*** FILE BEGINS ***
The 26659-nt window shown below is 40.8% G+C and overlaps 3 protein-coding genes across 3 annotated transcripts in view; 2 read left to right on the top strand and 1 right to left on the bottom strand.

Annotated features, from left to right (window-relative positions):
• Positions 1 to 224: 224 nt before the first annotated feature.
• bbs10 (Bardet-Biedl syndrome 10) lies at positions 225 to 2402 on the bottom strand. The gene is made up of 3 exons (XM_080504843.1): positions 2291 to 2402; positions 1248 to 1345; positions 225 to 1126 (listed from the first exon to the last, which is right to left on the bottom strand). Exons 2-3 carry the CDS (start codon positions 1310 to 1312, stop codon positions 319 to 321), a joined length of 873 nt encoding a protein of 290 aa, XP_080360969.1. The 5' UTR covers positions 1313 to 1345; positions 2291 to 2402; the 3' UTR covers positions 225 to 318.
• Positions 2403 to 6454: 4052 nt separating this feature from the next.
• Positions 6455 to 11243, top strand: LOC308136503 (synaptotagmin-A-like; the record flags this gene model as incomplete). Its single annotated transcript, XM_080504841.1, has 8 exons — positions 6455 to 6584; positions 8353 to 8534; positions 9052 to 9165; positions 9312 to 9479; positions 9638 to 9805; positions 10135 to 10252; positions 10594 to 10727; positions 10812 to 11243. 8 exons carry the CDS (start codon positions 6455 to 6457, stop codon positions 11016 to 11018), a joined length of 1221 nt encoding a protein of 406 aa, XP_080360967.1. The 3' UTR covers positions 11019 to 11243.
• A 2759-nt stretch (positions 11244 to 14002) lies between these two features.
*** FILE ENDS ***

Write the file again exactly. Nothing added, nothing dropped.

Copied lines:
The 26659-nt window shown below is 40.8% G+C and overlaps 3 protein-coding genes across 3 annotated transcripts in view; 2 read left to right on the top strand and 1 right to left on the bottom strand.

Annotated features, from left to right (window-relative positions):
• Positions 1 to 224: 224 nt before the first annotated feature.
• bbs10 (Bardet-Biedl syndrome 10) lies at positions 225 to 2402 on the bottom strand. The gene is made up of 3 exons (XM_080504843.1): positions 2291 to 2402; positions 1248 to 1345; positions 225 to 1126 (listed from the first exon to the last, which is right to left on the bottom strand). Exons 2-3 carry the CDS (start codon positions 1310 to 1312, stop codon positions 319 to 321), a joined length of 873 nt encoding a protein of 290 aa, XP_080360969.1. The 5' UTR covers positions 1313 to 1345; positions 2291 to 2402; the 3' UTR covers positions 225 to 318.
• Positions 2403 to 6454: 4052 nt separating this feature from the next.
• Positions 6455 to 11243, top strand: LOC308136503 (synaptotagmin-A-like; the record flags this gene model as incomplete). Its single annotated transcript, XM_080504841.1, has 8 exons — positions 6455 to 6584; positions 8353 to 8534; positions 9052 to 9165; positions 9312 to 9479; positions 9638 to 9805; positions 10135 to 10252; positions 10594 to 10727; positions 10812 to 11243. 8 exons carry the CDS (start codon positions 6455 to 6457, stop codon positions 11016 to 11018), a joined length of 1221 nt encoding a protein of 406 aa, XP_080360967.1. The 3' UTR covers positions 11019 to 11243.
• A 2759-nt stretch (positions 11244 to 14002) lies between these two features.